‘Mirrorball’ by Mary Gaitskill

Mirrorball by Mary Gaitskill, 2009

The magic trick:

Creating an aura of agonized romance out of an otherwise mundane hookup

The whole point of this website is to spotlight the magic in every short story.

It’s not a difficult task in this story.

The whole thing is magic.

So, actually, maybe it’s an impossible task. I certainly can’t tell you how she does it.

I can at least string a few sentences together about the effect.

The story analyzes a few simple actions and decisions made by two young people. It will likely be very familiar to many readers. The two young people meet at a bar. They go home. Unsure of what they truly want, they split apart, feeling, at best, unfulfilled; at worst, totally shattered.

It shouldn’t be that interesting.

But the way Gaitskill writes about it, the way she magnifies and analyzes every single aspect of the hookup and the hookup’s aftermath, this mundane romantic entanglement takes on an intensity far greater than the sum of its parts.

The analysis reaches a fever pitch two-thirds of the way through the text. The two spent far more of this story apart, at this point, than they have together. So we’re getting lost in the web of analysis and overthinking, just as the characters themselves are. You begin to think of this (would-be) couple as some kind of elevated, important pair.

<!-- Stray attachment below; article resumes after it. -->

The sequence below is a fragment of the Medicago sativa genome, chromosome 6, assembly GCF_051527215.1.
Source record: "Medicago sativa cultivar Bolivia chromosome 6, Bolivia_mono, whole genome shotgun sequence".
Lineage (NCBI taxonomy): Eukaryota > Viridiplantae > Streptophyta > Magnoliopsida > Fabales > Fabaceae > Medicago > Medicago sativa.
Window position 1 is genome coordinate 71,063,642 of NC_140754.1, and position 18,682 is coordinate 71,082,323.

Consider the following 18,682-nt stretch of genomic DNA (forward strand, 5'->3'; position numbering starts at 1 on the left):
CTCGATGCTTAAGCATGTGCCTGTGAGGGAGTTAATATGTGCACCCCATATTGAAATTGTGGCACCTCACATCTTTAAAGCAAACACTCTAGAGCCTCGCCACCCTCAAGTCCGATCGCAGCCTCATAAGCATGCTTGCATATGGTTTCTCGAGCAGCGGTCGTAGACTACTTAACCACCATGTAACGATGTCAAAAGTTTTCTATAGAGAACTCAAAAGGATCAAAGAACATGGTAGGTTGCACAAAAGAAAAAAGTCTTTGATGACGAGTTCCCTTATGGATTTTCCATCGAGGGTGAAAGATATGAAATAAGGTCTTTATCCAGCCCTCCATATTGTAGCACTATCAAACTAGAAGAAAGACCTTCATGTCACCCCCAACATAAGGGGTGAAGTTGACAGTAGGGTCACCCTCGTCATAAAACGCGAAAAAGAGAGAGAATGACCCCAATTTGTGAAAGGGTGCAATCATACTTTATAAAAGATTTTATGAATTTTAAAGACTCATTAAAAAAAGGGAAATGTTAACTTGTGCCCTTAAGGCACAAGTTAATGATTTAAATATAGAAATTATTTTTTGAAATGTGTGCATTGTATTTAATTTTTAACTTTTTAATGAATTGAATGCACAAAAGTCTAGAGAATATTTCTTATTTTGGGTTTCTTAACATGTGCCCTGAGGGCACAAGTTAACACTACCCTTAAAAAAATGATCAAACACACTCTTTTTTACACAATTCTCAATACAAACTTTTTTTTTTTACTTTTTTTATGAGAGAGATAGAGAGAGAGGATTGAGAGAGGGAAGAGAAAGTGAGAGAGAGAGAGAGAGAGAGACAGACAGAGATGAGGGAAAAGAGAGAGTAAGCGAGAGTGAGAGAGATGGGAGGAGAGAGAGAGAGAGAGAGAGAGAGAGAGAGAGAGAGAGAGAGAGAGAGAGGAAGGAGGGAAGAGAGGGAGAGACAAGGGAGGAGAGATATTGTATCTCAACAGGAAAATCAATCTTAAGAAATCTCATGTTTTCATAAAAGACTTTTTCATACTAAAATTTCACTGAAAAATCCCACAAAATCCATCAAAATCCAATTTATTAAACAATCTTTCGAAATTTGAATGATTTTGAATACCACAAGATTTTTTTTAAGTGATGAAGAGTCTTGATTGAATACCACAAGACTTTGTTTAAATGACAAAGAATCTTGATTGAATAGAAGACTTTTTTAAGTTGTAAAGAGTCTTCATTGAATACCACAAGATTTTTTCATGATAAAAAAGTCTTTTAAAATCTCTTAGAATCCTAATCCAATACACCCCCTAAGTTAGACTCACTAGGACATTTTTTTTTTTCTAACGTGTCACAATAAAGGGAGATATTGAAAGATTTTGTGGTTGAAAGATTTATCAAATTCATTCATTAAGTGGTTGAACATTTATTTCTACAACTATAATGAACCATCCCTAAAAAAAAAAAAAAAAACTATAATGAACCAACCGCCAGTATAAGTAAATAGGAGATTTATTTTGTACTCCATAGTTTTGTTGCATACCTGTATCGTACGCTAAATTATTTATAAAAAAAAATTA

Then they talk again.

She calls him late one night. The words they say, the feelings they express- you’re reminded, immediately, ‘Oh, this is just so stupid.’

The distance between the way the connection builds up in their minds and the reality of the situation is immense.

And isn’t that just how it always is? Especially when you’re young?

i don’t know of another story that creates that kind of melodramatic terror world of young people recklessly, foolishly bouncing off one another. It really is a magical story.

And that’s quite a trick on Gaitskill’s part. 

The selection:

Still, she was full of humiliation and pain. She was full of anger at the boy and fear of him because she believed he’d caused her suffering. But because she still heard, without knowing what she was hearing, the plaintive message of his trapped soul, her abjection and anger were strangely mixed with tenderness and pity. She came out of the bathroom staggering a little; she already felt drunk.

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